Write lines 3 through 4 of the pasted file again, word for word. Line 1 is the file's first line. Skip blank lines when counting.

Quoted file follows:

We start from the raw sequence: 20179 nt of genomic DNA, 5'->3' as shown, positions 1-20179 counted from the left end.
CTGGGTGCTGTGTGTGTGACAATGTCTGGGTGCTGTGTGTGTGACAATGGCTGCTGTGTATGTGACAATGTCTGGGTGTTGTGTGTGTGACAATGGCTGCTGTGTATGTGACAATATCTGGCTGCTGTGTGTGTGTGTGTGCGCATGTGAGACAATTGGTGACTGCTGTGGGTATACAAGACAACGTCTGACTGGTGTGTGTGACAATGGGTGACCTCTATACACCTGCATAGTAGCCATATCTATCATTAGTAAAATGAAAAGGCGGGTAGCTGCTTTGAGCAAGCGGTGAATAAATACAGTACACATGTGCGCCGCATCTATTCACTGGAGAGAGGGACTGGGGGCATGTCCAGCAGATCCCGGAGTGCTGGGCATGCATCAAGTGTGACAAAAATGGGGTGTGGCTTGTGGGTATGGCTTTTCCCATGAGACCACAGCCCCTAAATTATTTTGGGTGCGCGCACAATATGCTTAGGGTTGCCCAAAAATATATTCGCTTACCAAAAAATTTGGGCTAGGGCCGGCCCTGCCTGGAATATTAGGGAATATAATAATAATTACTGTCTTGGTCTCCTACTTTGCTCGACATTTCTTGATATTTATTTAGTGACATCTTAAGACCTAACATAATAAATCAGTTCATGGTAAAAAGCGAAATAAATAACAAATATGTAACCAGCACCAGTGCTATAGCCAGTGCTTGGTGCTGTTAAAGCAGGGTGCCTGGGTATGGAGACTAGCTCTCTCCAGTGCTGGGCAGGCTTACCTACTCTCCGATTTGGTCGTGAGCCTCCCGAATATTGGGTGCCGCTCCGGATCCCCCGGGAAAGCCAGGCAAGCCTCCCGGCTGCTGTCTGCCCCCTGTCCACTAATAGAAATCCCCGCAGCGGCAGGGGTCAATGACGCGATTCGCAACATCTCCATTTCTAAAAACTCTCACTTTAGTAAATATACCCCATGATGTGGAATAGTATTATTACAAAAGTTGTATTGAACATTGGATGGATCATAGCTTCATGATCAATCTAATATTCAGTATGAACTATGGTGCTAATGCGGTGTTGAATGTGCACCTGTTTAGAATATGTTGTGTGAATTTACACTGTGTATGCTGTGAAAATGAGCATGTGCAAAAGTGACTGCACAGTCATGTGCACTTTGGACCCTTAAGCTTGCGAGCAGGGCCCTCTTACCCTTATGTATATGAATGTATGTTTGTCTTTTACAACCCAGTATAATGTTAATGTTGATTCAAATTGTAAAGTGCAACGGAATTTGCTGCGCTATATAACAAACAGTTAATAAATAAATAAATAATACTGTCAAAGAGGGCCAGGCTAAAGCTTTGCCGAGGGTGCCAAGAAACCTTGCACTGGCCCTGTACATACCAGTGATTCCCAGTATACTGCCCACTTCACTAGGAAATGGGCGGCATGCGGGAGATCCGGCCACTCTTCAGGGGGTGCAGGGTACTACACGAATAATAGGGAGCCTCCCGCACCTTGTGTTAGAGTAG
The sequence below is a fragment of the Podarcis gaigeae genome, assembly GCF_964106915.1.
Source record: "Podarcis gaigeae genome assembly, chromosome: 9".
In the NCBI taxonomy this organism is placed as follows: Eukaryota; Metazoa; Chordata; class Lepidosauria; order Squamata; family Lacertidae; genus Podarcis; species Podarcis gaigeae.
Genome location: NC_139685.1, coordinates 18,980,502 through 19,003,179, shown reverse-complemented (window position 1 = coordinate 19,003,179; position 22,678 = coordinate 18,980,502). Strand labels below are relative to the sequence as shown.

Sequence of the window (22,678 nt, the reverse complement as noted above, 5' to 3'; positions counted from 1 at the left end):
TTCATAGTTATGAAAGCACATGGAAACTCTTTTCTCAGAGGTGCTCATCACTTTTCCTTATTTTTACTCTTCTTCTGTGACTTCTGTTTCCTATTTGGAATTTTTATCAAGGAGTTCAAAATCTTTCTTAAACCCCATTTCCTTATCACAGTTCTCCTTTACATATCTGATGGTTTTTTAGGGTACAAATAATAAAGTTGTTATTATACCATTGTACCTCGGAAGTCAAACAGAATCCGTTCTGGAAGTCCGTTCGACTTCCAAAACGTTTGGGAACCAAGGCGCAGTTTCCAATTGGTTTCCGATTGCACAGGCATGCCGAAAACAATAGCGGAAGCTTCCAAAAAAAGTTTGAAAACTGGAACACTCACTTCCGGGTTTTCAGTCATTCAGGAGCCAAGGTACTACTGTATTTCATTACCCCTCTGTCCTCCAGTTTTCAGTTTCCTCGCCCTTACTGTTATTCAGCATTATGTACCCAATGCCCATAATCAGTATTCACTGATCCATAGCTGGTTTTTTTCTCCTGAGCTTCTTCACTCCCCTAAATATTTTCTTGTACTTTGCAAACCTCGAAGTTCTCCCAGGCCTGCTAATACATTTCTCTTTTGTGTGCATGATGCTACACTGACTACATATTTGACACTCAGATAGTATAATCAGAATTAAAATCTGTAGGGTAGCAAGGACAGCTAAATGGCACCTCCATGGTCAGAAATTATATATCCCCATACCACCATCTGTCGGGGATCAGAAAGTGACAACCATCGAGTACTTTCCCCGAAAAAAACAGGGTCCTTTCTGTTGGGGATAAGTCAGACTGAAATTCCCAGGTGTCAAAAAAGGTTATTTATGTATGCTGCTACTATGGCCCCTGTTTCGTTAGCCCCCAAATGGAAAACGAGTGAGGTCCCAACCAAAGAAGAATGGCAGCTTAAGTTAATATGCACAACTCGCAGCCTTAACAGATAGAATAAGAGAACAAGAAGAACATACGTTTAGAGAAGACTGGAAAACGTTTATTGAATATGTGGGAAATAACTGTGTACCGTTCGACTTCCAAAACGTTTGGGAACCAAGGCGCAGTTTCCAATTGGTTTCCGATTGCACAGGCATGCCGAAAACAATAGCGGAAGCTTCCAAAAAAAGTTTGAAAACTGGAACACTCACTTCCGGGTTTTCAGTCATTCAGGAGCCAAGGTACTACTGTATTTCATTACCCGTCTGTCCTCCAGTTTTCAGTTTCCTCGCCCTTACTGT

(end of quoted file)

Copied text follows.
The sequence below is a fragment of the Podarcis gaigeae genome, assembly GCF_964106915.1.
Source record: "Podarcis gaigeae genome assembly, chromosome: 9".